Welcome to the world of SmokeFree Movies, [Stanton] Glantz's quixotic campaign to banish tobacco from our screens (for the children, natch). Despite years of being ridiculed and ignored on this issue, Stan is continuing his crusade and has written yet another paper on the subject (he has written a lot).Laughable indeed. But this evening I happened so see an alarming notice in the end credits of the Sherlock Holmes sequel:
Today, he claims that 100,000 Californian 12-17 year olds are smokers as a direct result of seeing smoking in the movies. This is a figure that he alone invented and which even hardcore anti-smoking head-bangers like Simon Chapman find laughable.
No person or entity associated with this film received payment or anything of value, or entered into any agreement, in connection with the depiction of tobacco products.For all I know, these notices have been obligatory for years (perhaps as part of a tobacco advertising ban), but whether they're required by current statutes or simply included to avoid future legal trouble, it's an outrageous imposition.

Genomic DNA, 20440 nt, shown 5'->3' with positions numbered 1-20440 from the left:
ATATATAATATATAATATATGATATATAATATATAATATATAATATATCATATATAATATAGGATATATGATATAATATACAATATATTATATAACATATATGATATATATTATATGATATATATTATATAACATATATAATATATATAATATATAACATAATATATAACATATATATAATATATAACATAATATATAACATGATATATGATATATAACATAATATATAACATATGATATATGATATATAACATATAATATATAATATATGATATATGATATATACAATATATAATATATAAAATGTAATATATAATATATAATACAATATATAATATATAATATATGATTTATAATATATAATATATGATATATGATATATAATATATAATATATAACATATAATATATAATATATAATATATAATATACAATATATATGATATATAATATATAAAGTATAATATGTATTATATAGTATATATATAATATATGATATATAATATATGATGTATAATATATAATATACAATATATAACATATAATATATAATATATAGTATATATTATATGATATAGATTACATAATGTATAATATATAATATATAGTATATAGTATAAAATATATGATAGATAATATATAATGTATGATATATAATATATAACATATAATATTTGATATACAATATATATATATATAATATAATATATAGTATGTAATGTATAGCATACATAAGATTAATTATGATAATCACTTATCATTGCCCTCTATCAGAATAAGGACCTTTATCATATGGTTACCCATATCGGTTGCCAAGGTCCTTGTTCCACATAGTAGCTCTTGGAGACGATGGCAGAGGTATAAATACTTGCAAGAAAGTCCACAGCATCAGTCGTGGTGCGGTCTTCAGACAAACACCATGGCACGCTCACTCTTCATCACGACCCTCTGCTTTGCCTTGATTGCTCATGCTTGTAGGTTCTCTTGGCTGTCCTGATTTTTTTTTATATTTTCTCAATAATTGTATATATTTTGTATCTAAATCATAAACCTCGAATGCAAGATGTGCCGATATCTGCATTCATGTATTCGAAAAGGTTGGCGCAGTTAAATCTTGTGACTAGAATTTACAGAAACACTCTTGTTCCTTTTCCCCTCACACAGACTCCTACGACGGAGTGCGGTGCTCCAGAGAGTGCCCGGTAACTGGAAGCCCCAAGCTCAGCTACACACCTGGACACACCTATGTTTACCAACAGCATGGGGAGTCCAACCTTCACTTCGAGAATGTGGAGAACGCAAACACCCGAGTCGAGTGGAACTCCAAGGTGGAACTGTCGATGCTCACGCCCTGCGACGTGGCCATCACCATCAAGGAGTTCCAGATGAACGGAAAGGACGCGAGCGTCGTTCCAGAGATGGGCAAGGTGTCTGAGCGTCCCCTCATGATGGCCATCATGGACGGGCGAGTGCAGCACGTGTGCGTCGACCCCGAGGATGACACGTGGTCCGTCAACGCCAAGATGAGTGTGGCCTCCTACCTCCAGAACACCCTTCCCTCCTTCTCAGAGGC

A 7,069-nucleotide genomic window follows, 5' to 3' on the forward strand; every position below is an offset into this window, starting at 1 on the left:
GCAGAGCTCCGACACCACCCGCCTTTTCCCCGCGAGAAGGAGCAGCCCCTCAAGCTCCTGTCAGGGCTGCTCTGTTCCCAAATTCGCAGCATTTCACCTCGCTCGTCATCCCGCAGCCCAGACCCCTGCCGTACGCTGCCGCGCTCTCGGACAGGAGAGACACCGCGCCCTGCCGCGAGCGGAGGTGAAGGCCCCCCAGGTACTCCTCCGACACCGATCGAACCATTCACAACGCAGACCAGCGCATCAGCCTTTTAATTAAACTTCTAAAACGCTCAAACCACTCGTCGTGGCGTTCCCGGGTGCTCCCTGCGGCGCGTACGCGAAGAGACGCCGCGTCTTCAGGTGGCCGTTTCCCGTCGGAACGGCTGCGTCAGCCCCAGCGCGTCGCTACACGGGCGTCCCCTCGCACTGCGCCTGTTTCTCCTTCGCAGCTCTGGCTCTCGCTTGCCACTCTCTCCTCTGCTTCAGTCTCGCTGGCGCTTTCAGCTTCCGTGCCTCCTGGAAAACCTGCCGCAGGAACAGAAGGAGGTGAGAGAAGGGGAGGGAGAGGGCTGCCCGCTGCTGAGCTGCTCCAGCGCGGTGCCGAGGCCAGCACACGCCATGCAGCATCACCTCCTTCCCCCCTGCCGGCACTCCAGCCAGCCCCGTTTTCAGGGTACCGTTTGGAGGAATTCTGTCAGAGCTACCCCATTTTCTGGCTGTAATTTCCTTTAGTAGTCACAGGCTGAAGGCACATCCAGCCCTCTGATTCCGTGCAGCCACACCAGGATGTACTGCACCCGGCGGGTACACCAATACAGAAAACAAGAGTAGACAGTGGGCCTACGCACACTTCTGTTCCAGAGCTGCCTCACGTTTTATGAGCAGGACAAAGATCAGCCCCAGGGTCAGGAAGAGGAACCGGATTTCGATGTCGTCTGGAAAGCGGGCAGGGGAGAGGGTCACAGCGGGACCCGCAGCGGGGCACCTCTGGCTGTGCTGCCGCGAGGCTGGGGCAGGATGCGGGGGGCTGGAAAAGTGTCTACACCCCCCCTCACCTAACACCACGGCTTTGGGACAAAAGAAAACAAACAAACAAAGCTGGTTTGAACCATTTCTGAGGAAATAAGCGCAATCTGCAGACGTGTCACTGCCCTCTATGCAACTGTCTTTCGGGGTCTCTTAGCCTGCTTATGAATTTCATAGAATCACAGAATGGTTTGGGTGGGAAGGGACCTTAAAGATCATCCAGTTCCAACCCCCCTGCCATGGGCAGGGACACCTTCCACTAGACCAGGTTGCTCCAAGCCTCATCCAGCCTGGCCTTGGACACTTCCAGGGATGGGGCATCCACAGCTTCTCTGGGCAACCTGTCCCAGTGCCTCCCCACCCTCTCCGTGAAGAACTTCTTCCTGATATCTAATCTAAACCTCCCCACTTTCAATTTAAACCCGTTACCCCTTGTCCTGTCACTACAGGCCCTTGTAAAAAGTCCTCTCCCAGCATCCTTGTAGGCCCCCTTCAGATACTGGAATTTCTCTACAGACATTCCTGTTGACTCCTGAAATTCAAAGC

Whatever you may think of the practice of 'product placements', it's surely not the sort of thing that should be illegal. When the government sees fit to outlaw paid depiction of tobacco products, what's to stop them from applying the same logic to alcohol and soft drinks? And how long before they decide that any depiction, paid or unpaid, should be forbidden?
We are a long way down the slippery slope.
Sure enough, Googling for the notice above turns up a hit at http://www.smokefreemovies.ucsf.edu. It's the second point of their four-point plan:
2. Certify no pay-offs. The producers should post a certificate in the closing credits declaring that nobody on the production received anything of value (cash money, free cigarettes or other gifts, free publicity, interest-free loans or anything else) from anyone in exchange for using or displaying tobacco.So it seems that what we have at the moment is voluntary compliance with the demands of some unpleasant monomaniacs. A disturbing development, nonetheless.
Where we are now: In 2008, Time Warner began including the following language in the end credits of selected films: “No person or entity associated with this film received payment or anything of value, or entered into any agreement, in connection with the depiction of tobacco products.”